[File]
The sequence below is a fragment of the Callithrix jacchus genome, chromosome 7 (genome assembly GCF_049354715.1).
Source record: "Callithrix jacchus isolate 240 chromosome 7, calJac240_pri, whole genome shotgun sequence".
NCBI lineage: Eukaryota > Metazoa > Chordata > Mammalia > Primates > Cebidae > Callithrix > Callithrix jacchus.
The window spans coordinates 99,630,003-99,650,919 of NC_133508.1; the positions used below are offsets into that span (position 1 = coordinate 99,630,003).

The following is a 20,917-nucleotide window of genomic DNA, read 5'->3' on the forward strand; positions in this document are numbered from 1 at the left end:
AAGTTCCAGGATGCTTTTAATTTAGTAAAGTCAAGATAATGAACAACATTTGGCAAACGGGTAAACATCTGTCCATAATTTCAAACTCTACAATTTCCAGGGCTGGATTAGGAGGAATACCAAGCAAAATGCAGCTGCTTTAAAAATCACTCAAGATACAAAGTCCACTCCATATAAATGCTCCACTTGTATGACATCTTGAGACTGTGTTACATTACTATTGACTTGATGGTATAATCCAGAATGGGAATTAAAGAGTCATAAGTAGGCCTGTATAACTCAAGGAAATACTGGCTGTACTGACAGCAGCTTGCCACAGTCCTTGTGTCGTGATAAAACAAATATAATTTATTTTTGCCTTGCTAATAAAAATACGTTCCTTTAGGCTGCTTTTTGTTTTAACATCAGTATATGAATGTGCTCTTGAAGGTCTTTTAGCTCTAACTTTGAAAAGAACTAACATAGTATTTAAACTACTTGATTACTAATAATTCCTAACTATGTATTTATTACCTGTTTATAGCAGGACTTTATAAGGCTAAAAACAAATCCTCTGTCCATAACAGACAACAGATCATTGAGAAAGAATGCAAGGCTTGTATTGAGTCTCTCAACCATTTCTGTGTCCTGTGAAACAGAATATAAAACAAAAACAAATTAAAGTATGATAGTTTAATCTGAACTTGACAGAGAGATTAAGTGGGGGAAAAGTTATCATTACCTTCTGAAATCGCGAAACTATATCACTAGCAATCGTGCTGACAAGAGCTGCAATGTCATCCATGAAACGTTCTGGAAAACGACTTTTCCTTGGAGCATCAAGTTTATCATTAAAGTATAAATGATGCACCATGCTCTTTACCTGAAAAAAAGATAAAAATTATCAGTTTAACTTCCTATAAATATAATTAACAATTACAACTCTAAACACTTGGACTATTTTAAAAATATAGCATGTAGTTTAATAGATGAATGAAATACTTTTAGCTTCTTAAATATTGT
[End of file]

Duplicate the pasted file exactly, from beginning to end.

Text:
The sequence below is a fragment of the Callithrix jacchus genome, chromosome 7 (genome assembly GCF_049354715.1).
Source record: "Callithrix jacchus isolate 240 chromosome 7, calJac240_pri, whole genome shotgun sequence".
NCBI lineage: Eukaryota > Metazoa > Chordata > Mammalia > Primates > Cebidae > Callithrix > Callithrix jacchus.
The window spans coordinates 99,630,003-99,650,919 of NC_133508.1; the positions used below are offsets into that span (position 1 = coordinate 99,630,003).

The following is a 20,917-nucleotide window of genomic DNA, read 5'->3' on the forward strand; positions in this document are numbered from 1 at the left end:
AAGTTCCAGGATGCTTTTAATTTAGTAAAGTCAAGATAATGAACAACATTTGGCAAACGGGTAAACATCTGTCCATAATTTCAAACTCTACAATTTCCAGGGCTGGATTAGGAGGAATACCAAGCAAAATGCAGCTGCTTTAAAAATCACTCAAGATACAAAGTCCACTCCATATAAATGCTCCACTTGTATGACATCTTGAGACTGTGTTACATTACTATTGACTTGATGGTATAATCCAGAATGGGAATTAAAGAGTCATAAGTAGGCCTGTATAACTCAAGGAAATACTGGCTGTACTGACAGCAGCTTGCCACAGTCCTTGTGTCGTGATAAAACAAATATAATTTATTTTTGCCTTGCTAATAAAAATACGTTCCTTTAGGCTGCTTTTTGTTTTAACATCAGTATATGAATGTGCTCTTGAAGGTCTTTTAGCTCTAACTTTGAAAAGAACTAACATAGTATTTAAACTACTTGATTACTAATAATTCCTAACTATGTATTTATTACCTGTTTATAGCAGGACTTTATAAGGCTAAAAACAAATCCTCTGTCCATAACAGACAACAGATCATTGAGAAAGAATGCAAGGCTTGTATTGAGTCTCTCAACCATTTCTGTGTCCTGTGAAACAGAATATAAAACAAAAACAAATTAAAGTATGATAGTTTAATCTGAACTTGACAGAGAGATTAAGTGGGGGAAAAGTTATCATTACCTTCTGAAATCGCGAAACTATATCACTAGCAATCGTGCTGACAAGAGCTGCAATGTCATCCATGAAACGTTCTGGAAAACGACTTTTCCTTGGAGCATCAAGTTTATCATTAAAGTATAAATGATGCACCATGCTCTTTACCTGAAAAAAAGATAAAAATTATCAGTTTAACTTCCTATAAATATAATTAACAATTACAACTCTAAACACTTGGACTATTTTAAAAATATAGCATGTAGTTTAATAGATGAATGAAATACTTTTAGCTTCTTAAATATTGT